Police in Bangladesh reported that six tiger poachers were killed Sunday in a shootout in the Sundarbans forest reserve. After arresting seven men on suspicion of poaching endangered Bengal tigers, the police were taking their captives along on the search for a cache of guns and tiger hides. Suddenly, other poachers nearby opened fire on the police, and the arrested men were killed in the crossfire. According to the Xinhua News Agency, several other suspected poachers escaped.
Chief of Police Harendranath Sarker spoke with the French Press Agency AFP.
“The poachers first fired at us as we raided their den at Mandarbaria canal in the forest. We fired back. Six poachers were killed in the gunfight,” he said.
The LA Times reported that five of the Bangladeshi police officers were wounded in the gun battle. After the raid, authorities found three pelts from recently shot tigers. They also confiscated guns at the poachers’ hideout.
Tiger meat, skin, and bones are all trafficked by the gangs of poachers. In addition to adult tiger skins, which may be 10 or 11 feet long, live tiger cubs have been confiscated from poachers in the recent past.
The Sundarbans mangrove forest is a UNESCO World Heritage site, which is a refuge for the rare Royal Bengal tiger. According to Sky News, a survey completed in the spring of 2015 showed that there are only between 83 and 130 of the tigers left in the forest. Scientists took a year to gather the data using strategically placed video cameras. The study is thought to be more accurate than previous surveys, in which estimates were made using paw prints and other evidence. The worldwide population of Bengal tigers is now thought to be fewer than 2,500 animals. If poaching can be reduced, it may be possible to prevent the disappearance of these beautiful animals, which are now feared to be on the verge of extinction.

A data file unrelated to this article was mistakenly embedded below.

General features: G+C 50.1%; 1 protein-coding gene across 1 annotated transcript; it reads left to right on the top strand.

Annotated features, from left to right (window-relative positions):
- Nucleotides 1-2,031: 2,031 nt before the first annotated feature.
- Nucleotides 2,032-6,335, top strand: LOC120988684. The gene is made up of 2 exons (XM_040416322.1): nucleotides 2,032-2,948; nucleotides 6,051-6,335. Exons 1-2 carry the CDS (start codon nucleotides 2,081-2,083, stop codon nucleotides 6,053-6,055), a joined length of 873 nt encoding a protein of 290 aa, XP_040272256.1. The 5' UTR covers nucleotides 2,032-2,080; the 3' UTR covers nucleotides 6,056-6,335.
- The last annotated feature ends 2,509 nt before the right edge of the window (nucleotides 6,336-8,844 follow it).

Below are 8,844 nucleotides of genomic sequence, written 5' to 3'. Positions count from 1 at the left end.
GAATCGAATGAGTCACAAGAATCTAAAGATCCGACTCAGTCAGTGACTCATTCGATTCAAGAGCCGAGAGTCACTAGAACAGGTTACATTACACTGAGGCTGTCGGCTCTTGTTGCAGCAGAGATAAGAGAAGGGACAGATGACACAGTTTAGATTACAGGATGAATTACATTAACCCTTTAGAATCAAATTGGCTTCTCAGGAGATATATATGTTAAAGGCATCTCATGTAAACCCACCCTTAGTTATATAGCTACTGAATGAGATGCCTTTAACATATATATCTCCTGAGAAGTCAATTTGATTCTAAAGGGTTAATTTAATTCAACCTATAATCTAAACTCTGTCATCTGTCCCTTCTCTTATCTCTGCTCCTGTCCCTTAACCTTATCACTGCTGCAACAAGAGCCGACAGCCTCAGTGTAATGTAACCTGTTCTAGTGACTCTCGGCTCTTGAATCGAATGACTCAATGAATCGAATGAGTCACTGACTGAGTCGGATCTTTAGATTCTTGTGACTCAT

Conserving the Bengal tiger population has been a continuing challenge over the years. The mangrove delta is on the border of India and Bangladesh. In both of these regions, which have relatively low per capita incomes, the profits from poaching tiger skins can be a real temptation. Some of the population have mixed feelings about the tigers, since locals who fish and hunt in the protected area have been attacked and killed by tigers from time to time.
The fate of the tiger poachers who were killed, though tragic, may help to deter other people from harming the regal Bengal tigers that still roam wild in South Asia.
[Image credited to Koshy Koshy via Free Stock Photos.biz]